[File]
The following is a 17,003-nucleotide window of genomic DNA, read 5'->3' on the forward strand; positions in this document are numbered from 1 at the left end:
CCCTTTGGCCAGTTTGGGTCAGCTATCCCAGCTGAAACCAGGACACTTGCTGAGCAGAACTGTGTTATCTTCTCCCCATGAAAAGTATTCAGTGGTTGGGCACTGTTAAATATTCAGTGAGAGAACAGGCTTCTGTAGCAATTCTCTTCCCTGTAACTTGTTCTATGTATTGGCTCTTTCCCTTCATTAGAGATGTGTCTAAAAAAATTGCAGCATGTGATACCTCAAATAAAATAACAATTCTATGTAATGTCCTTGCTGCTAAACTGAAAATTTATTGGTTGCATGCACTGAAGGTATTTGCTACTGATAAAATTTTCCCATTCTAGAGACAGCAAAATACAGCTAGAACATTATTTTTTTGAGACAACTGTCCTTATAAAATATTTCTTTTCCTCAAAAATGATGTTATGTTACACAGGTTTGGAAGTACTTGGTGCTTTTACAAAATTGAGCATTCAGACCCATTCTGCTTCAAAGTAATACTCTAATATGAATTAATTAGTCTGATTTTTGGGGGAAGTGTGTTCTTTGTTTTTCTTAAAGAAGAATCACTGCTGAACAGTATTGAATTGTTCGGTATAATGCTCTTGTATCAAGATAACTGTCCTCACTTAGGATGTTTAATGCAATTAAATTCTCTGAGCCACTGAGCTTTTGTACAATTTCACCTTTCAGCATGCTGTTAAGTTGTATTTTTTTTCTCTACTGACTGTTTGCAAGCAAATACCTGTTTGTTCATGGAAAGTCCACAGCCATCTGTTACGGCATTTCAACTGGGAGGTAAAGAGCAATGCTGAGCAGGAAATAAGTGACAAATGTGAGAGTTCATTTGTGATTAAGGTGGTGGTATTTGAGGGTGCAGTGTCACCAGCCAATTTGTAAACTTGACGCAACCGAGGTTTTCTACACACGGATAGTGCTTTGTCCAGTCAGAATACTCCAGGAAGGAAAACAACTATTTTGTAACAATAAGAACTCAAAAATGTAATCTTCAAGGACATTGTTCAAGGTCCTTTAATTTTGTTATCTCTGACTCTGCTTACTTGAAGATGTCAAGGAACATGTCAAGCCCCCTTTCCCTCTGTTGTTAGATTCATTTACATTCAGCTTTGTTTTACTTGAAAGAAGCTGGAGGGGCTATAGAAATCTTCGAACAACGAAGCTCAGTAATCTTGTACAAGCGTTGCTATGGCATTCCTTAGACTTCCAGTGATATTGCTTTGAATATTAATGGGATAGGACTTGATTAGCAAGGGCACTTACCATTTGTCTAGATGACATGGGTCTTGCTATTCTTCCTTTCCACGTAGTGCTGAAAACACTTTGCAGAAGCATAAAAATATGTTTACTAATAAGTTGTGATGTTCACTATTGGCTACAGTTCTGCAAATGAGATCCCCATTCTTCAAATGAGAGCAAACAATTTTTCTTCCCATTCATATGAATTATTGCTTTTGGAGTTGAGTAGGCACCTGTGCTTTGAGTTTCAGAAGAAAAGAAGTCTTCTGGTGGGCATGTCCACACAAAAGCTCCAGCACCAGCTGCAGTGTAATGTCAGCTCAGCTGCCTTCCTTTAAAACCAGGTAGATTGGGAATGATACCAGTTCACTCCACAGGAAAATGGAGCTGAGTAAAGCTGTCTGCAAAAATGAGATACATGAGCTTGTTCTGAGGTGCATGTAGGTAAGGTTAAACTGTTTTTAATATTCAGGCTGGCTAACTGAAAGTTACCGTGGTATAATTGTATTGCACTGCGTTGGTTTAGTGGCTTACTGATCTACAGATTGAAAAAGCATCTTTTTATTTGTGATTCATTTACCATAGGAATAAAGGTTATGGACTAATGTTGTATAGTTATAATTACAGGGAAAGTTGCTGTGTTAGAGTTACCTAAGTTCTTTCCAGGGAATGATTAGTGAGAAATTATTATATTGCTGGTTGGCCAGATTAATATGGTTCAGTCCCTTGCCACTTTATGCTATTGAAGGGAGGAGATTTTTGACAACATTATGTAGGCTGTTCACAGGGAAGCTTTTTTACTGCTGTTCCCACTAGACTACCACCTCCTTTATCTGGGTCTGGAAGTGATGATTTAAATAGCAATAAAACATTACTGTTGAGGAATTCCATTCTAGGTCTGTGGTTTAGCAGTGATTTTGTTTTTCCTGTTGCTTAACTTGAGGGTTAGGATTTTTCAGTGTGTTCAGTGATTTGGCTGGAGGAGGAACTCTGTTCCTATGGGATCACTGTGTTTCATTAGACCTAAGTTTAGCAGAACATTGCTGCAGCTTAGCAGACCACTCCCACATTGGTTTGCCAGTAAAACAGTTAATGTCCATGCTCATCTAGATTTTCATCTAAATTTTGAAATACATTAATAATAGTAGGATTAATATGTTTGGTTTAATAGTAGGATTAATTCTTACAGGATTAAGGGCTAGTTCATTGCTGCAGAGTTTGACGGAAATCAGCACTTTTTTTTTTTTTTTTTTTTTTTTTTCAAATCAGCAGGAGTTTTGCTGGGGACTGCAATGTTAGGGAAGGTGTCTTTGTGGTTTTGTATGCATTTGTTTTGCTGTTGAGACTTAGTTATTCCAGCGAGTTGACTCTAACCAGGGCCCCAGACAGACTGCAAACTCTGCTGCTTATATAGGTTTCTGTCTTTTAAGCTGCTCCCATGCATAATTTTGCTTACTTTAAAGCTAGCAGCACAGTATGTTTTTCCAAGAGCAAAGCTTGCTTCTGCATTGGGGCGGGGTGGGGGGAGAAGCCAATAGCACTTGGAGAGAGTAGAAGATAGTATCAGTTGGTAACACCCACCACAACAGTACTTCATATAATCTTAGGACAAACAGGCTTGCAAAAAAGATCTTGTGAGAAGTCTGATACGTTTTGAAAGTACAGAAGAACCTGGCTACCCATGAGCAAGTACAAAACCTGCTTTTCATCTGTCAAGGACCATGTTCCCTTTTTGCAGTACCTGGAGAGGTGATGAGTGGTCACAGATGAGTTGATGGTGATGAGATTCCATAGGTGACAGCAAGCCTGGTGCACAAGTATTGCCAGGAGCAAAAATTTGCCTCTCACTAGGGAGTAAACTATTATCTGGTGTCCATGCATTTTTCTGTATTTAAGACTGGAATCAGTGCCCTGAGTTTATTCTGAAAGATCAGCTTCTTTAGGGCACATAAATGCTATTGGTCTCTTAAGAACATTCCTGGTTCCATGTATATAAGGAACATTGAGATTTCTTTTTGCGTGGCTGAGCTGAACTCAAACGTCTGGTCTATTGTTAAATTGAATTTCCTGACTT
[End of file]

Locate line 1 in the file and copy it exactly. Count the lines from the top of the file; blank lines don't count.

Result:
The following is a 17,003-nucleotide window of genomic DNA, read 5'->3' on the forward strand; positions in this document are numbered from 1 at the left end: